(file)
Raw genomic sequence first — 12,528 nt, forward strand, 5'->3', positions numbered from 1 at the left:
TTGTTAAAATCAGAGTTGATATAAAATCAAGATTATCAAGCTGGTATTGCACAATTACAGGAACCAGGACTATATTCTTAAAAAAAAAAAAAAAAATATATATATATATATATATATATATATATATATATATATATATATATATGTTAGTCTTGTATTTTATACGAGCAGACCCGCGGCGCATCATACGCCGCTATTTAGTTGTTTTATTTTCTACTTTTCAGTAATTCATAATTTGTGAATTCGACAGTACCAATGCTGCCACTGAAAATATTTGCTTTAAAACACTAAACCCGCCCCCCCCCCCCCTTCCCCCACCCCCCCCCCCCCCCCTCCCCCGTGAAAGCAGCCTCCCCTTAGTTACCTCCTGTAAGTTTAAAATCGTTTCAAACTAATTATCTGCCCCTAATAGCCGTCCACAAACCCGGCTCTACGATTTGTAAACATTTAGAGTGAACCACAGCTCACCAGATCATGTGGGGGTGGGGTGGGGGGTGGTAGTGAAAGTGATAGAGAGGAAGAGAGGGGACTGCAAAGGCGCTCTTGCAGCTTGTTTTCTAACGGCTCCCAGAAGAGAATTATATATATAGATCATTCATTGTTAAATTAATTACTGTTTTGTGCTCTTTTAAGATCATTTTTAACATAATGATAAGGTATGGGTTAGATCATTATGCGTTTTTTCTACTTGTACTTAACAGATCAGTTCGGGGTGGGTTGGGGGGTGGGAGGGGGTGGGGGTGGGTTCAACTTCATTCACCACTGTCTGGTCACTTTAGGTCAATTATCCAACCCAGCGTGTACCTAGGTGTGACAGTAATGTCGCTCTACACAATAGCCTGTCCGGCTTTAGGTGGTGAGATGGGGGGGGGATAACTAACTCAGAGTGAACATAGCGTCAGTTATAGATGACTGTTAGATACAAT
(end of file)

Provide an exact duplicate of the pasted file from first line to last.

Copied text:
Raw genomic sequence first — 12,528 nt, forward strand, 5'->3', positions numbered from 1 at the left:
TTGTTAAAATCAGAGTTGATATAAAATCAAGATTATCAAGCTGGTATTGCACAATTACAGGAACCAGGACTATATTCTTAAAAAAAAAAAAAAAAATATATATATATATATATATATATATATATATATATATATATATATATATGTTAGTCTTGTATTTTATACGAGCAGACCCGCGGCGCATCATACGCCGCTATTTAGTTGTTTTATTTTCTACTTTTCAGTAATTCATAATTTGTGAATTCGACAGTACCAATGCTGCCACTGAAAATATTTGCTTTAAAACACTAAACCCGCCCCCCCCCCCCCTTCCCCCACCCCCCCCCCCCCCCCTCCCCCGTGAAAGCAGCCTCCCCTTAGTTACCTCCTGTAAGTTTAAAATCGTTTCAAACTAATTATCTGCCCCTAATAGCCGTCCACAAACCCGGCTCTACGATTTGTAAACATTTAGAGTGAACCACAGCTCACCAGATCATGTGGGGGTGGGGTGGGGGGTGGTAGTGAAAGTGATAGAGAGGAAGAGAGGGGACTGCAAAGGCGCTCTTGCAGCTTGTTTTCTAACGGCTCCCAGAAGAGAATTATATATATAGATCATTCATTGTTAAATTAATTACTGTTTTGTGCTCTTTTAAGATCATTTTTAACATAATGATAAGGTATGGGTTAGATCATTATGCGTTTTTTCTACTTGTACTTAACAGATCAGTTCGGGGTGGGTTGGGGGGTGGGAGGGGGTGGGGGTGGGTTCAACTTCATTCACCACTGTCTGGTCACTTTAGGTCAATTATCCAACCCAGCGTGTACCTAGGTGTGACAGTAATGTCGCTCTACACAATAGCCTGTCCGGCTTTAGGTGGTGAGATGGGGGGGGGATAACTAACTCAGAGTGAACATAGCGTCAGTTATAGATGACTGTTAGATACAAT